B.F. Kelly was responsible for a number of designs for the Wellington Catholic community including schools, churches, a presbytery in Kilbirnie and alterations and additions to the Convent of the Sacred Heart (now Erskine College). Kelly was educated at St Patrick’s College, corner of Buckle and Cambridge Terrace. He became a practising member of the New Zealand Institute of Architects and his practice was located on Courtenay Place.

A letter from B.F. Kelly to the Reverend Dr. A.J. McRae, Administrator, who resided at Paterson Street, outlines an appeal for work with Kelly noting that he had spoken to Archbishop O’Shea who was pleased to support him in “obtaining the Catholic work‟. The commission for the alterations and additions for the Paterson Street Presbytery came in 1936.
Between 1930 and1960 the Presbytery also served as the Chancery Office and Vicariate Office for the Wellington Diocese. Title to the land was transferred from Redwood and O’Shea to Roman Catholic Archbishop in 1933. In the 1980s religious communities active in the parish, including the Good Shepherd Sisters, resided at the house on Paterson Street. It was described as a “gracious residence with big rooms‟. The sisters later moved to a smaller house.

In 1989 the land was acquired for motorway purposes under the Public Works Act. At that time Catholic Social Services had occupied the building but they moved to new premises in Brougham Street in October of that year. Since that time the house has been rented out as a shared flat with many mature, long term tenants residing there.

Architectural Description and Assessment by Chris Cochran, June 2010.

The building at 7 Paterson Street is a large, two-storey house, timber-framed and clad in weatherboarding and corrugated iron. It is oriented to the north and away from Paterson Street. Today, the drive takes one alongside the west elevation of the house to a large open space on the north side; this was clearly the original approach to the house, giving access to the front verandah and main door.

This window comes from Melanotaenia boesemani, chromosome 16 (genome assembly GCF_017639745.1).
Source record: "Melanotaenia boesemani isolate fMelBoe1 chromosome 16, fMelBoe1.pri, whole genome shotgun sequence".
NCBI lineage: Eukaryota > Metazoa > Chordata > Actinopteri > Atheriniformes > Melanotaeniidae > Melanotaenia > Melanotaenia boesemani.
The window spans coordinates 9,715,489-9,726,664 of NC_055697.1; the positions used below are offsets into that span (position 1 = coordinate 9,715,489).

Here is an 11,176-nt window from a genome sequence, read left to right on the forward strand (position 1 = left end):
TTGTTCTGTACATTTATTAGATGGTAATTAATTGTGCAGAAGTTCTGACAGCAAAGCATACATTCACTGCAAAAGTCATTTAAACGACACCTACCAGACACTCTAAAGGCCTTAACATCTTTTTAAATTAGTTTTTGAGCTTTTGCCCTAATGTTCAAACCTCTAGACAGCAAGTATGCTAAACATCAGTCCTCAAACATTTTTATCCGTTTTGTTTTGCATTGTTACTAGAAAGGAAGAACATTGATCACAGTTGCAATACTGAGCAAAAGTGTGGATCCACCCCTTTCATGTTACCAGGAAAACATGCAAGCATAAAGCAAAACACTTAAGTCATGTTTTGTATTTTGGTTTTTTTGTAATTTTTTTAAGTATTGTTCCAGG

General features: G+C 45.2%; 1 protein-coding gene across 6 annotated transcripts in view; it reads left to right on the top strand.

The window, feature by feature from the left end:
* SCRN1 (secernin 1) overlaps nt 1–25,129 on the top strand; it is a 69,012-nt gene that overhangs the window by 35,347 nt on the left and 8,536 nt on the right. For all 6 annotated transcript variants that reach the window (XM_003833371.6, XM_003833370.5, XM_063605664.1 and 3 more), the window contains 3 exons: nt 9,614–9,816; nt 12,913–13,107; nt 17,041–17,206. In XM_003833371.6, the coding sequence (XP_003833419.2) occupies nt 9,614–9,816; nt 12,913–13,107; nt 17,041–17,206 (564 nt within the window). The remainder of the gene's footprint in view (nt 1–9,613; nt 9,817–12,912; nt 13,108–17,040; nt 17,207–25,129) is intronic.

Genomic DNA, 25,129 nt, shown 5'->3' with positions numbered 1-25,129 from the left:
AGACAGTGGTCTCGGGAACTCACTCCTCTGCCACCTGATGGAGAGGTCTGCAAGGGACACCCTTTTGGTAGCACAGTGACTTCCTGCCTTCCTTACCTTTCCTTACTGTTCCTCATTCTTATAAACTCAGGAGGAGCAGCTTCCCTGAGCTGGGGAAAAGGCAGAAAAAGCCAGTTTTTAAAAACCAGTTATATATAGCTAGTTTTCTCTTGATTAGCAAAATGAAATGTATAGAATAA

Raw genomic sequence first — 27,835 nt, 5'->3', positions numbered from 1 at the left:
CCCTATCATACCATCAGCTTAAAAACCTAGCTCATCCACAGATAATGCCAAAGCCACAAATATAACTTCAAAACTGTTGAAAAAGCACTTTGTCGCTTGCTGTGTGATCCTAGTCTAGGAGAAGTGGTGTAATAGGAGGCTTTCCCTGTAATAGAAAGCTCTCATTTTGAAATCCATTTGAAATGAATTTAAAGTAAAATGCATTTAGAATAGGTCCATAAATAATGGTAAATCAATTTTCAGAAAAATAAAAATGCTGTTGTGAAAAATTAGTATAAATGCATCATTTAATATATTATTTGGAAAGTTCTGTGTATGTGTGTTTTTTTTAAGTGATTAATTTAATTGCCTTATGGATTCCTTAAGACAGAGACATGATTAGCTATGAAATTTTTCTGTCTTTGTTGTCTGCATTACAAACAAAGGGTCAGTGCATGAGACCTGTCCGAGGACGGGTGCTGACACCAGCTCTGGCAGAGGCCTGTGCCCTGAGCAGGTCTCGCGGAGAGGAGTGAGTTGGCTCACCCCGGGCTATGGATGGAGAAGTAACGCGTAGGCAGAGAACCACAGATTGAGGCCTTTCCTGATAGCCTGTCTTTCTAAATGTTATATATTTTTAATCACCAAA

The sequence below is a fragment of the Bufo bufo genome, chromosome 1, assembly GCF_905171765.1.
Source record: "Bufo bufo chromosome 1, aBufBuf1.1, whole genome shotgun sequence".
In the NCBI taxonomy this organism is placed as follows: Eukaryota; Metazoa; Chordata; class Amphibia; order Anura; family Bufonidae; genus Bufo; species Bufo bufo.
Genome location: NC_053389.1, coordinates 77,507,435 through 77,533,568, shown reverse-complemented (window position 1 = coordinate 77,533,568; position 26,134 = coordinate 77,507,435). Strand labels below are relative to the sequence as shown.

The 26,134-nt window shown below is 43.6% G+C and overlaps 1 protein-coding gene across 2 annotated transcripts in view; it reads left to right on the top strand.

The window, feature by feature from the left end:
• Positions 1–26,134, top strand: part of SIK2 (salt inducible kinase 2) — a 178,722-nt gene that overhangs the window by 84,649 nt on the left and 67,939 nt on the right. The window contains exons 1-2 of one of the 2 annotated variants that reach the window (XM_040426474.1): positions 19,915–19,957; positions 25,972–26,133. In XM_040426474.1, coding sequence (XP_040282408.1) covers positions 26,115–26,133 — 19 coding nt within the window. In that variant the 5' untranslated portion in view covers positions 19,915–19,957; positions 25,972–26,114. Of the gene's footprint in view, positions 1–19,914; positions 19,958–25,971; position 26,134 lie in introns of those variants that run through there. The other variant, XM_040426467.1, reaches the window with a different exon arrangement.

The prominence of the building in the townscape is now quite slight, since the view from the road is almost entirely that of the 1936 addition – one catches a glimpse of the side elevations of the original house from Paterson Street, but the front elevation is barely visible from surrounding streets.

The house is believed to have been designed by Nicholas Marchant, Architect, who called tenders for a “Villa for W. Waring Taylor‟ to close on 23 January 1869. Marchant was at one time Wellington City Engineer, and was in private practice at this time in Cuba Street as a civil engineer and architect.

The plan today is a complex one, mainly because of the numerous additions and alterations that have been made throughout its life. In its original form, it appears to have had a conventional plan layout: an elegant verandah wrapped around the north and west sides of the house; the front door in the centre of the north elevation opened into a central hall, with a staircase to the first floor. A formal room opened off to the left, later enlarged by removing an internal wall and adding an octagonal tower in the north-east corner; to the right were two smaller rooms, these too having been enlarged later by the partial filling in of the west-side verandah. Towards the back of the house were smaller service rooms. Upstairs there were possibly six bedrooms, arranged in a U-shape around the main stair.

There are two staircases, the main one in the central hall, and a secondary (or servant’s) stair on the eastern side of the house.

Records exist in the Wellington City Archives for some of the changes, as follows: